Helen is vibrant and full of life. Her laugh rolls around the Bowls Club where I met her at the Parkinson’s Support Group Christmas function. Helen is the coordinator of the support group and moves through the group stopping to chat with each person: sitting down for a quiet word with some, patting others on the shoulder, giving another’s hand a squeeze.
She sets the tone for the group and it is enlivened through her presence. Helen’s husband of 32 years, Fred, has Parkinson’s and as well as being his wife she is also his carer – something many of the women in the group have in common with her.
Helen can barely sit still long enough to tell me about her life … she has get-togethers to organise, trips away – for the carers as much as sufferers – and people to farewell as the Christmas function draws to a close.
Julie is an exercise physiologist who works with veterans. She calls them mate, and encourages them gently to bend just that little bit more, squat a bit lower, and balance on one leg for just a bit longer. She’s gentle, but persistent. She’s worked with veterans for almost a decade and feels a great deal of satisfaction in knowing that she’s making a positive difference to their lives.
She enjoys the relationship she develops with the old blokes, and sometimes allows their wives to join in the exercise routines.
Alex is an acrobat; part of the Afrikan Warriors. He started in acrobatics when he was 11 in Tanzania and has been performing ever since.
Alex arrived in Australia in 2006, and when you think about it, Tanzania and Tasmania aren’t that different!! In name at least …
Now based in Launceston Alex and his acrobatic partner, who have just returned from six months in Fiji, are performing at the Salamanca Market in Hobart each Saturday.
They will also be performing at the Taste of Tasmania Festival.
Their routine is high energy … and amazing!
In 1947, then 22 years old, John (now 88) began ringing the bells in St Mary’s Cathedral in Sydney. John continued ringing when he moved to Adelaide in 1993 after he retired from his position as Archdiocesan Archivist in Sydney.
John claims that bell ringing helped develop his confidence: he went from being very introverted to someone who was more able to interact easily with people and stand up for himself.
Bell ringing was never John’s full time job; rather it was a hobby which saw him ring bells around the country, including at St Paul’s in Melbourne. Bells were rung for weddings, funerals, special occasions, civic celebrations as well as on Sundays to call the faithful to worship. There was also plenty of bell-ringing practise, usually a few nights each week.
In 1999, not long after John moved to Murwillumbah in northern NSW, he put an ad in the paper seeking scrabble partners. He’s a gentle and kind scrabble partner, keen to teach those new to the game the intricacies that might not, at first glance, be apparent.
John also loves teaching others to ring bells … and would like to ring handbells, but ‘not to ring* tunes.’
“No disrespect for those who do ring tunes though!”
* After reading this, John contacted me to correct one point. I had originally written ‘play tunes’ when the correct term is ‘ring’.
Something else I learnt from John is that ‘change ringers’ are otherwise known as ‘campanologists’.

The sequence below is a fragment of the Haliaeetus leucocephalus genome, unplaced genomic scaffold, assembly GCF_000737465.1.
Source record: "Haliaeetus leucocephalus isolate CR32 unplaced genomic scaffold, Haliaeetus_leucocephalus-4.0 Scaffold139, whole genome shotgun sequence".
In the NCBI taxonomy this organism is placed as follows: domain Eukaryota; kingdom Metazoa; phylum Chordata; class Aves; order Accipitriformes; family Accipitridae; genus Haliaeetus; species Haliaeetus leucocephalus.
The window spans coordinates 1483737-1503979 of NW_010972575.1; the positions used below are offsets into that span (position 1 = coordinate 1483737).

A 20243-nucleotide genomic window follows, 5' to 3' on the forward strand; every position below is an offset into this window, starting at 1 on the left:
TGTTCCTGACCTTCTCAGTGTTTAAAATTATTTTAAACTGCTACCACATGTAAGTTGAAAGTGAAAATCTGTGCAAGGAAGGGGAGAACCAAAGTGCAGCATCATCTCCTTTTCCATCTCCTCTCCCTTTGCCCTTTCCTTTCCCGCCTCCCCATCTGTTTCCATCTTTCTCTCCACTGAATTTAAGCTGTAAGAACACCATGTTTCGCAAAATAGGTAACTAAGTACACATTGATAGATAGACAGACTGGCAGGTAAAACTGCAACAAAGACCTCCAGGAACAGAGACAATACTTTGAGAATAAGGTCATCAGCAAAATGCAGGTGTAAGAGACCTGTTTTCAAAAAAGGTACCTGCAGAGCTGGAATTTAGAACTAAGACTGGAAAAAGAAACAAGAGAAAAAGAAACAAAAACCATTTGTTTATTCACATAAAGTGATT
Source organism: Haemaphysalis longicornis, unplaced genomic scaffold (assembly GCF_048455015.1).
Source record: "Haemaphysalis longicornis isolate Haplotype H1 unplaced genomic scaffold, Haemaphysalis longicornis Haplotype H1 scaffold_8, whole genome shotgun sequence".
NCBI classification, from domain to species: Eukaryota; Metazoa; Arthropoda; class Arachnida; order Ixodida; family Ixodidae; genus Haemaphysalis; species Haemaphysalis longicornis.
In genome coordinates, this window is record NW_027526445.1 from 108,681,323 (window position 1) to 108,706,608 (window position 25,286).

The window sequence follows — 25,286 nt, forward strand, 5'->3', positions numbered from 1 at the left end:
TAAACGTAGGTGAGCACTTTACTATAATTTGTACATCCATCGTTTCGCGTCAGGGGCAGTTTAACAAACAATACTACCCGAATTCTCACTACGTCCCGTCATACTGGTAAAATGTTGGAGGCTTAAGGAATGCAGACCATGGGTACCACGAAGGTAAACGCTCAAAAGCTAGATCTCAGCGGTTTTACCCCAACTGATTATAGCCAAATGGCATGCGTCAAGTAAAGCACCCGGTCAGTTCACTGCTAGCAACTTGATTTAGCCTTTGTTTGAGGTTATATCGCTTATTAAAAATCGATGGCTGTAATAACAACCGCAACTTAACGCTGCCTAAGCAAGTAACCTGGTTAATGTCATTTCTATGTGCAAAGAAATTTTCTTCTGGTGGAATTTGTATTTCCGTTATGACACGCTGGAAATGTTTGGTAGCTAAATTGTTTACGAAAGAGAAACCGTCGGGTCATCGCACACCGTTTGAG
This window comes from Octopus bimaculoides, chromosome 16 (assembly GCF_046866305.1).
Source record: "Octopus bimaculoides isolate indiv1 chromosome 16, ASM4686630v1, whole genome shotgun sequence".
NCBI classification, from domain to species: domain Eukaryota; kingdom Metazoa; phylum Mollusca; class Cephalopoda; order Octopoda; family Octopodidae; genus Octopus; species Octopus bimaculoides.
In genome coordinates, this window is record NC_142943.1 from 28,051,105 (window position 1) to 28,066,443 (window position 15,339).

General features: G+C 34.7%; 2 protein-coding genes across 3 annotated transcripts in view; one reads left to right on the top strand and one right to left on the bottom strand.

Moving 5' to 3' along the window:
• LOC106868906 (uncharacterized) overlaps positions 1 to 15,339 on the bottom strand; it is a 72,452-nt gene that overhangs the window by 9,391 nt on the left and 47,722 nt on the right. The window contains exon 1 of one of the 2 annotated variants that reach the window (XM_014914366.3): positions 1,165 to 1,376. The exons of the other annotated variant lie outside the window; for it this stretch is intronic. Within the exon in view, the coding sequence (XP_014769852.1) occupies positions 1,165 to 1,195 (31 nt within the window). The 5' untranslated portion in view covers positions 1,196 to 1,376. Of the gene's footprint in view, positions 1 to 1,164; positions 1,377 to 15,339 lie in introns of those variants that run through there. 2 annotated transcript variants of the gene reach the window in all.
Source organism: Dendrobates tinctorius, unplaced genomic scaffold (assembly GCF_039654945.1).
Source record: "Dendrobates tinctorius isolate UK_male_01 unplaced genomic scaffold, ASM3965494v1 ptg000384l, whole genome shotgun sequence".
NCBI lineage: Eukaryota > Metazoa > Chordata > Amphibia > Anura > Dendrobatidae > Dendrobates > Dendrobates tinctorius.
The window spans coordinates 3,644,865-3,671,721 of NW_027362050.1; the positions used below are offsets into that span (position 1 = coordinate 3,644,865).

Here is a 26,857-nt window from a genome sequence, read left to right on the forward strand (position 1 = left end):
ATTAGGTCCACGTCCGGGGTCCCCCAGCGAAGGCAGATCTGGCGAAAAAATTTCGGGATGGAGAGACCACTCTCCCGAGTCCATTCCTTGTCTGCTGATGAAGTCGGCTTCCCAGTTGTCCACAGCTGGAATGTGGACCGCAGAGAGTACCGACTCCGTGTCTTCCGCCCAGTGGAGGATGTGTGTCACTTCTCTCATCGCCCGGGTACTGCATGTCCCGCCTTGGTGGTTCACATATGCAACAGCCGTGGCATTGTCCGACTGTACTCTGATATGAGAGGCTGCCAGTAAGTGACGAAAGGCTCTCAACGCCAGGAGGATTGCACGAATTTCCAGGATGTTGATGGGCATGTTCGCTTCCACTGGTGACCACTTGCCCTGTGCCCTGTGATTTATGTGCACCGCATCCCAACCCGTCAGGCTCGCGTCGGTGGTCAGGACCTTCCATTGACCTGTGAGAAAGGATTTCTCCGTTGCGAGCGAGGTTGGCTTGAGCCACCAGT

Hoel (pron Hurl) owns and runs the kind of bookshop I have been dreaming about owning and running. The location is idyllic, at Tyalgum in northern NSW, and while the days are quiet, there is plenty of scope for reading, writing and playing his guitar.
A record, yes that’s right … a proper vinyl record … was playing as I wandered into the shop and struck up a conversation with this quietly spoken 36 year old. Hoel, originally from Jarrow in North East England, moved to Tyalgum in 2007 from central London.
From working in theatres in London (doing the messy jobs not many people want/like to do) to The Orpheum* Bookshop and playing guitar at Flutterbies Cafe on Friday nights. It’s quite a journey.
* Orpheus is the god of music and poetry. Hoel’s middle name just happens to be Orphean.
Kim is a Ferrari enthusiast. He not only works for Ferrari, but he owns one as well … a red one. To be more specific, a 360 Spider.
I ran into Kim (luckily not literally!) at the Ferrari Club Day Christmas Function held recently on the Gold Coast. The Club held a Concourse display and even to a non-car enthusiast like me, it was pretty impressive to see (and hear) expensive red car after expensive red car manoeuvre into position. We were very mindful of keeping little fingers off the cars!
There are 200 registered Ferrari owners in Queensland and 120 of them are club members.
Kim is taken with the passion and excitement of owning, driving, and working with Ferraris.
Alison (75) is a fierce scrabble player. She knows all the two and three letter words that make up the scrabble player’s arsenal as well as she knows the 130 acres of Moocooboolah Farm which has been her home for 45 years.
Alison moved from Sydney with her husband, six children, two pianos, and mountains of books in the late 60s. Chooks laid eggs in the second piano, the house expanded, Alison planted trees – every tree that is now on the property was planted by Alison. She built stairs in the middle of the lawn at the back of the house where her ‘kids’ perform. Alison is a speech and drama teacher – still – and has been preparing young people for eisteddfods for 30 years. Her students still top the state.
At the age of 70 Alison married for the third time and after the ceremony skipped down the aisle with the young people she teaches.
Alison loves Moocooboolah Farm because it’s ‘quiet, safe, and no one fusses’.